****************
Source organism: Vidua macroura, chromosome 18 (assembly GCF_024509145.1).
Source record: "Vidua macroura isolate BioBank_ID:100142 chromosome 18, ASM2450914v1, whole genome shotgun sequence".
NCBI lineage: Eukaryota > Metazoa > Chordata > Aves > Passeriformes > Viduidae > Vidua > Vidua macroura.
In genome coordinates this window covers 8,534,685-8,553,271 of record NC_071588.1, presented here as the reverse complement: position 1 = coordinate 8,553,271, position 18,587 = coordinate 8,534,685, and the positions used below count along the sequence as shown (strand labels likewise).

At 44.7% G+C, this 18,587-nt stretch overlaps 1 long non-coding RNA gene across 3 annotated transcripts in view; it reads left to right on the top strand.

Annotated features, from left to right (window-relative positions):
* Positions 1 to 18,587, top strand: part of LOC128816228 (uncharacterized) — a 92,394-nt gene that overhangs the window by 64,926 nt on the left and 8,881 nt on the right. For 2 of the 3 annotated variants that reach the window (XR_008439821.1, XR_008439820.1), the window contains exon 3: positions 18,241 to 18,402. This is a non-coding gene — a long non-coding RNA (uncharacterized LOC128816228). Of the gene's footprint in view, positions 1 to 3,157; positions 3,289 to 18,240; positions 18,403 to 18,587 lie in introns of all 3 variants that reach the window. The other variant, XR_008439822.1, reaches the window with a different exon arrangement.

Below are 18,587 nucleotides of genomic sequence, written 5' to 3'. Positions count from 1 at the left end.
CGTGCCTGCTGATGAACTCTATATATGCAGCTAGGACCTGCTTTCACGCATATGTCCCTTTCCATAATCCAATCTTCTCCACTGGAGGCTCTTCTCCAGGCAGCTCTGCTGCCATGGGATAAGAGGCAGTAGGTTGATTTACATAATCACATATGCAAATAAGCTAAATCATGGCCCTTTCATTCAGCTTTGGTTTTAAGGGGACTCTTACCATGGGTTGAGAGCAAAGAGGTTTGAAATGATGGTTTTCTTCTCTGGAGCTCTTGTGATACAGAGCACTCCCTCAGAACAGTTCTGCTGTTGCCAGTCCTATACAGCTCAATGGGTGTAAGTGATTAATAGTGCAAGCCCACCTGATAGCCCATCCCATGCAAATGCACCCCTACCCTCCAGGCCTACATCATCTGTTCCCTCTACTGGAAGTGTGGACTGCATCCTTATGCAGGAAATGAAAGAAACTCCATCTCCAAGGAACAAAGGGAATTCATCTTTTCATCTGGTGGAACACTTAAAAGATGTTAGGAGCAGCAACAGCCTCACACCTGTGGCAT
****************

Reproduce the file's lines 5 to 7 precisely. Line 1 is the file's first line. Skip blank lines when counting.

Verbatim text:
At 44.7% G+C, this 18,587-nt stretch overlaps 1 long non-coding RNA gene across 3 annotated transcripts in view; it reads left to right on the top strand.

Annotated features, from left to right (window-relative positions):
* Positions 1 to 18,587, top strand: part of LOC128816228 (uncharacterized) — a 92,394-nt gene that overhangs the window by 64,926 nt on the left and 8,881 nt on the right. For 2 of the 3 annotated variants that reach the window (XR_008439821.1, XR_008439820.1), the window contains exon 3: positions 18,241 to 18,402. This is a non-coding gene — a long non-coding RNA (uncharacterized LOC128816228). Of the gene's footprint in view, positions 1 to 3,157; positions 3,289 to 18,240; positions 18,403 to 18,587 lie in introns of all 3 variants that reach the window. The other variant, XR_008439822.1, reaches the window with a different exon arrangement.